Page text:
Can Concerta Cause a False Positive for Amphetamines?
Concerta, also known as methylphenidate, is a prescription stimulant that belongs to the same class of drugs such as Ritalin. It generally has the same chemical makeup as Ritalin, but Concerta is the extended-release version that lasts up to 12 hours. Concerta is typically prescribed to treat attention deficit hyperactivity disorder and gives those with this disorder the ability to pay attention while diminishing hyperactivity and impulsiveness. When it is used correctly, it can give people great amounts of relief to the symptoms of ADHD, but for those who take it and don’t need it, it can lead to dependence and addiction.
When it comes to drug tests while in rehab, a drug test can be a fairly accurate indication that substance use is happening as well as being a useful tool to help prevent any substance abuse going forward in the future. It also provides you with a sense of accountability while in rehab, helps to prevent relapse, and allows you to stick to goals of wellness.
What Does a False Positive for Amphetamines Mean?
The term false positive is about results on a drug test, such as a test for the presence of amphetamines, that come back to say the test has detected the presence of a substance that the person has not taken. While false positives in drug tests are not common, they are very possible. Certain medications do have the ability to interfere with the accuracy of a drug test. It is shown that nearly 10 percent of drug tests show false positives.
What False Positives Does the ADHD Drug Concerta Cause?
There have been reports from people who take drug screens while on Concerta, and this drug does not show, but the tests come back positive for the presence of amphetamines. It can also trigger a false positive for methamphetamines and even LSD in some cases. False-positive drug tests are most common with urine drug tests and saliva drug tests. The active ingredient in Concerta, known as methylphenidate, is not an amphetamine, but it is a psychostimulant and its effects resemble those of classic amphetamine-family drugs.
Drug Testing During Recovery Is Not Perfect
While drug tests are a helpful tool for those in rehabilitation, they do have their limitations, including false positives. False positives for amphetamines are related to the structure of Concerta. Urine drug tests, executed by immunoassay (IA), are used typically because of the ease and rapid results. The downside is that immunoassay drug tests have a limited amount of specificity and sensitivity. Similarly, structured compounds often produce false positives because of this. NIH published a study on false positive drug screens that show out of 3,571 specimens that were collected and screened, 100 of those specimens came back with a false positive for amphetamines and/or MDMA.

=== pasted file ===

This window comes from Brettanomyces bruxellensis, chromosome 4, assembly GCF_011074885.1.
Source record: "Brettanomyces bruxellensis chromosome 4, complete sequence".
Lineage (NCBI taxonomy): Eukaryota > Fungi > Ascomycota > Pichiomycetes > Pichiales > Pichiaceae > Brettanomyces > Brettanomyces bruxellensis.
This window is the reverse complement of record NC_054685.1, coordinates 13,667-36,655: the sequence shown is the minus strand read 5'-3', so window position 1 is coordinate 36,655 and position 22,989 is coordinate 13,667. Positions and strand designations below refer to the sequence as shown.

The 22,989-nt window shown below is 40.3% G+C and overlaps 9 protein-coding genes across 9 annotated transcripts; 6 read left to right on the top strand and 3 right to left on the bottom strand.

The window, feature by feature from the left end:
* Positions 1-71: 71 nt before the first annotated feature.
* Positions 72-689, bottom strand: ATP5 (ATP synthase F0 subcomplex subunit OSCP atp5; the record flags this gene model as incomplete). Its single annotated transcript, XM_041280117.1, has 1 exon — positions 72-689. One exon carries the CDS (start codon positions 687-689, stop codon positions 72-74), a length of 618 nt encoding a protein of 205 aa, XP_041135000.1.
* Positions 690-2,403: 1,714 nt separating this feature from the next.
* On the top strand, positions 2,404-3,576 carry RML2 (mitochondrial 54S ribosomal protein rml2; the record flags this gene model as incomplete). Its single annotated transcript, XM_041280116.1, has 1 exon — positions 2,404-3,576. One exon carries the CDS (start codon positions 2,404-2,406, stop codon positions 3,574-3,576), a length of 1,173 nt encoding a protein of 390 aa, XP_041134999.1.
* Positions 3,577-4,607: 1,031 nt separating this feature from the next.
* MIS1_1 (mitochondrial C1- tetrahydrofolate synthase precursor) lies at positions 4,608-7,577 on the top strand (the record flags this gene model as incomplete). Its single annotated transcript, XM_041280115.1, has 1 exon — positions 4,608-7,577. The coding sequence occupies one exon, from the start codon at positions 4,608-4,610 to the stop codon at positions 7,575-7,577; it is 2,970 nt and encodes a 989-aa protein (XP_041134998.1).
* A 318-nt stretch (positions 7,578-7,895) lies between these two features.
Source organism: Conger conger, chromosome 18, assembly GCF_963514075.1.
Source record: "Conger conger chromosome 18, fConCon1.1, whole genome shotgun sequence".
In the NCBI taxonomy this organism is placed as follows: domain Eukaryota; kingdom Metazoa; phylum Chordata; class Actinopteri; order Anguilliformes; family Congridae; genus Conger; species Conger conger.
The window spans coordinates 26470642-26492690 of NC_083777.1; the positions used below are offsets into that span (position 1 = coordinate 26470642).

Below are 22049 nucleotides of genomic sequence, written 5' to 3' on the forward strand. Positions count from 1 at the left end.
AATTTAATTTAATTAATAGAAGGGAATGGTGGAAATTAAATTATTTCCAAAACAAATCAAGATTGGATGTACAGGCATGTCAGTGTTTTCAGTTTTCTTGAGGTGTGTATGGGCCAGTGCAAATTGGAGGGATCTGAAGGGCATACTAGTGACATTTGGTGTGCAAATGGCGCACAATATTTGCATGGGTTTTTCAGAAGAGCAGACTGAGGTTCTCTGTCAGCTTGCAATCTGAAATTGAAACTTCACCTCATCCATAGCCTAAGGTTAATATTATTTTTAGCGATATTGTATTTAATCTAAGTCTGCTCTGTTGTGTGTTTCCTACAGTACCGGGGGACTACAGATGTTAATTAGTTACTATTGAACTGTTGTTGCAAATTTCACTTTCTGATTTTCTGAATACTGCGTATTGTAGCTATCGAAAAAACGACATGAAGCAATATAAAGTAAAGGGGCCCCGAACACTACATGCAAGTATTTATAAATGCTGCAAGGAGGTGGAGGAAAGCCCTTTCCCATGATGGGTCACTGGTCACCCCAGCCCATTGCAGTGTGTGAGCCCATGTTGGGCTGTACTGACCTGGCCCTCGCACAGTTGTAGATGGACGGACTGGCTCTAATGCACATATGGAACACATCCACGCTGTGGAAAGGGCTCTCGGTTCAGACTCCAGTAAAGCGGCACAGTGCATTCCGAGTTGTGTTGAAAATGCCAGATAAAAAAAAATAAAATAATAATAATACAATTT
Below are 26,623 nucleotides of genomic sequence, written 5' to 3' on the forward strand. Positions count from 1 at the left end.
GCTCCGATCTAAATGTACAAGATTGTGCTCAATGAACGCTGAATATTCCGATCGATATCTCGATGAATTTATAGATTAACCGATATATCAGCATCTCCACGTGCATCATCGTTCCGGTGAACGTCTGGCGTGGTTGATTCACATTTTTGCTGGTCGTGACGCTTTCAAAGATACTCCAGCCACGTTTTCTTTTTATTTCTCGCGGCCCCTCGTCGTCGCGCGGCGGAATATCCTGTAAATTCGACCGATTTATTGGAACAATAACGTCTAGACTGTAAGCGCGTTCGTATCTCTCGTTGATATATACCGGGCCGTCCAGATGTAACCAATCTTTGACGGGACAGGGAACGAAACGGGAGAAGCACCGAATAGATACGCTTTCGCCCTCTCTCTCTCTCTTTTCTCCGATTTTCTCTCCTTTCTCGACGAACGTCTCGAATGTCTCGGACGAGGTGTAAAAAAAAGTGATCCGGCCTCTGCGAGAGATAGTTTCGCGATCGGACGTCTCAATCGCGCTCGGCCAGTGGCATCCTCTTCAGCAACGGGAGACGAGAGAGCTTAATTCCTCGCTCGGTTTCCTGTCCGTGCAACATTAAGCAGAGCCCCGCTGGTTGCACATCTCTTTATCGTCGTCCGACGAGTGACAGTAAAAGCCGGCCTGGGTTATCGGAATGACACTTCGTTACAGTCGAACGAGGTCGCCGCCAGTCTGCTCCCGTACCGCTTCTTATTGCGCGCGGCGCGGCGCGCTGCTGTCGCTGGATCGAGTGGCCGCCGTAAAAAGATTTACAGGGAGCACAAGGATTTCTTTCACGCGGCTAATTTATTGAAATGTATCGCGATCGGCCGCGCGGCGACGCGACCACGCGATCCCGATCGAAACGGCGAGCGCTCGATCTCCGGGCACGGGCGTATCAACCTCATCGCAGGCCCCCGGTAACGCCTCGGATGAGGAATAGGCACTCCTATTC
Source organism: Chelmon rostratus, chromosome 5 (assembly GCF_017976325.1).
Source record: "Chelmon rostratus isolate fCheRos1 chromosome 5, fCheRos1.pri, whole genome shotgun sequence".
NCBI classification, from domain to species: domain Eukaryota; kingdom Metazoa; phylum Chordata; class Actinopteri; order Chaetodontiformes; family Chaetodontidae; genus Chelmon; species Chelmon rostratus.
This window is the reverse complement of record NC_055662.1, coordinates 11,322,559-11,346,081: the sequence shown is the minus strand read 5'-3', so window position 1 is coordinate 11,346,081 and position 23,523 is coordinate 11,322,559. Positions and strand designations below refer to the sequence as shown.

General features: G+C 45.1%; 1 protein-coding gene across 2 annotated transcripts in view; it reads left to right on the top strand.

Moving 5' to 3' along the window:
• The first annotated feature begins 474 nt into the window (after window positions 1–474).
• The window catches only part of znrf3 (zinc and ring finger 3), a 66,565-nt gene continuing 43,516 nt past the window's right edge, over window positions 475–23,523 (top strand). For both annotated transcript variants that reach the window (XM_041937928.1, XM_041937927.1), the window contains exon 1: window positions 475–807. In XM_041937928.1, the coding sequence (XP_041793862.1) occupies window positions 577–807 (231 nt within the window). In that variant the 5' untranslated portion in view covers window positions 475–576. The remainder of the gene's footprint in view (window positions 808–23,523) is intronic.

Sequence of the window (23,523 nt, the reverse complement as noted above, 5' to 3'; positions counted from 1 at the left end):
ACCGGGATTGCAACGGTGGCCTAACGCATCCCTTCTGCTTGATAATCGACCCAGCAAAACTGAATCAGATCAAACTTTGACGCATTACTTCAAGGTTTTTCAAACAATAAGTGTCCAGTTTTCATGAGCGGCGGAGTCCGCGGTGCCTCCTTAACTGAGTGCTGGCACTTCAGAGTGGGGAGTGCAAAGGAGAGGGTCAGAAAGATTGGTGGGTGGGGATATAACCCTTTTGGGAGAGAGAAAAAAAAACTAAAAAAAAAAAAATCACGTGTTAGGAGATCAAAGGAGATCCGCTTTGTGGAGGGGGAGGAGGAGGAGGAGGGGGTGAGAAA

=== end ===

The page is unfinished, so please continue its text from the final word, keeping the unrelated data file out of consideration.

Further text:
What to Do if You Get a False Positive For Amphetamines While On Concerta?
If you happen to be one of the unlucky few to receive a false positive during a drug test, the next common step is to request a more detailed test. While it may be more pricey and take a bit longer to produce results, it is much more accurate. It is important to disclose to the person administering the drug test that you are taking Concerta, so if a false positive does occur, this can be taken into consideration and additional testing can be done for you.
Drug screens while in drug rehab and throughout the recovery process are used for many different reasons. They are typically administered upon admission so that they can determine the type and level of substances you have been taking to better give you a more individualized level of care. Drug testing while in rehab is not used as a treatment method, but it is a tool that is used during rehab that is meant to facilitate and encourage a lifestyle of abstinence from drugs.